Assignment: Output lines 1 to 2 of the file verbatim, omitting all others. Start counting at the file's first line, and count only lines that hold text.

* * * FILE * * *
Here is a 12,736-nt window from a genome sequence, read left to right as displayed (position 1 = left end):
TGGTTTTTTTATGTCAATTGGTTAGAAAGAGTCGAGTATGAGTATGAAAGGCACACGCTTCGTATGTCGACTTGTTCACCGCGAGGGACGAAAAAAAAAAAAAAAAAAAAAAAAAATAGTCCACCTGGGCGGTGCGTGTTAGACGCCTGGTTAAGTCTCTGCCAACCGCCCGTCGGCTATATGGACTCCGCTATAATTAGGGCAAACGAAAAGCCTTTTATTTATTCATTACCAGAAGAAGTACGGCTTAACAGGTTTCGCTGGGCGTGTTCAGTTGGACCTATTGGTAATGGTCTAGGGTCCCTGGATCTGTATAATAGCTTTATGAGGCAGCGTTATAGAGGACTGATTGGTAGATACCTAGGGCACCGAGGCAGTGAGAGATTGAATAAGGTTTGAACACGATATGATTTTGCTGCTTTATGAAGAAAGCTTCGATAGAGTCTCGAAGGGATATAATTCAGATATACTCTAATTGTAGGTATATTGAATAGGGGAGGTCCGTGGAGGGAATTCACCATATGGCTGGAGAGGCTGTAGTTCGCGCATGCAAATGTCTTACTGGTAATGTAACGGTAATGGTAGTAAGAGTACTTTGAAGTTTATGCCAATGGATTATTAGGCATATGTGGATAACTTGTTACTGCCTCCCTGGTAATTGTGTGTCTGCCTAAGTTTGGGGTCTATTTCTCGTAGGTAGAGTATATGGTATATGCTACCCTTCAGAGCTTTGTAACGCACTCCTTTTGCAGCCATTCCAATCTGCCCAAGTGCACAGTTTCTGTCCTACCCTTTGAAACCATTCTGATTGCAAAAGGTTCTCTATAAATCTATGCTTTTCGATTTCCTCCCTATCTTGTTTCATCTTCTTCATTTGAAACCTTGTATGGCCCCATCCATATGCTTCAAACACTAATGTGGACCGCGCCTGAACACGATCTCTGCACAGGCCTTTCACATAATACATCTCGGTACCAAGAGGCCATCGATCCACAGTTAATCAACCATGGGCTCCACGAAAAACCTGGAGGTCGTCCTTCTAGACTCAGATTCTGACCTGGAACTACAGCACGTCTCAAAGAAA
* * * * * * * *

Here is a 12,736-nt window from a genome sequence, read left to right as displayed (position 1 = left end):
TGGTTTTTTTATGTCAATTGGTTAGAAAGAGTCGAGTATGAGTATGAAAGGCACACGCTTCGTATGTCGACTTGTTCACCGCGAGGGACGAAAAAAAAAAAAAAAAAAAAAAAAAATAGTCCACCTGGGCGGTGCGTGTTAGACGCCTGGTTAAGTCTCTGCCAACCGCCCGTCGGCTATATGGACTCCGCTATAATTAGGGCAAACGAAAAGCCTTTTATTTATTCATTACCAGAAGAAGTACGGCTTAACAGGTTTCGCTGGGCGTGTTCAGTTGGACCTATTGGTAATGGTCTAGGGTCCCTGGATCTGTATAATAGCTTTATGAGGCAGCGTTATAGAGGACTGATTGGTAGATACCTAGGGCACCGAGGCAGTGAGAGATTGAATAAGGTTTGAACACGATATGATTTTGCTGCTTTATGAAGAAAGCTTCGATAGAGTCTCGAAGGGATATAATTCAGATATACTCTAATTGTAGGTATATTGAATAGGGGAGGTCCGTGGAGGGAATTCACCATATGGCTGGAGAGGCTGTAGTTCGCGCATGCAAATGTCTTACTGGTAATGTAACGGTAATGGTAGTAAGAGTACTTTGAAGTTTATGCCAATGGATTATTAGGCATATGTGGATAACTTGTTACTGCCTCCCTGGTAATTGTGTGTCTGCCTAAGTTTGGGGTCTATTTCTCGTAGGTAGAGTATATGGTATATGCTACCCTTCAGAGCTTTGTAACGCACTCCTTTTGCAGCCATTCCAATCTGCCCAAGTGCACAGTTTCTGTCCTACCCTTTGAAACCATTCTGATTGCAAAAGGTTCTCTATAAATCTATGCTTTTCGATTTCCTCCCTATCTTGTTTCATCTTCTTCATTTGAAACCTTGTATGGCCCCATCCATATGCTTCAAACACTAATGTGGACCGCGCCTGAACACGATCTCTGCACAGGCCTTTCACATAATACATCTCGGTACCAAGAGGCCATCGATCCACAGTTAATCAACCATGGGCTCCACGAAAAACCTGGAGGTCGTCCTTCTAGACTCAGATTCTGACCTGGAACTACAGCACGTCTCAAAGAAA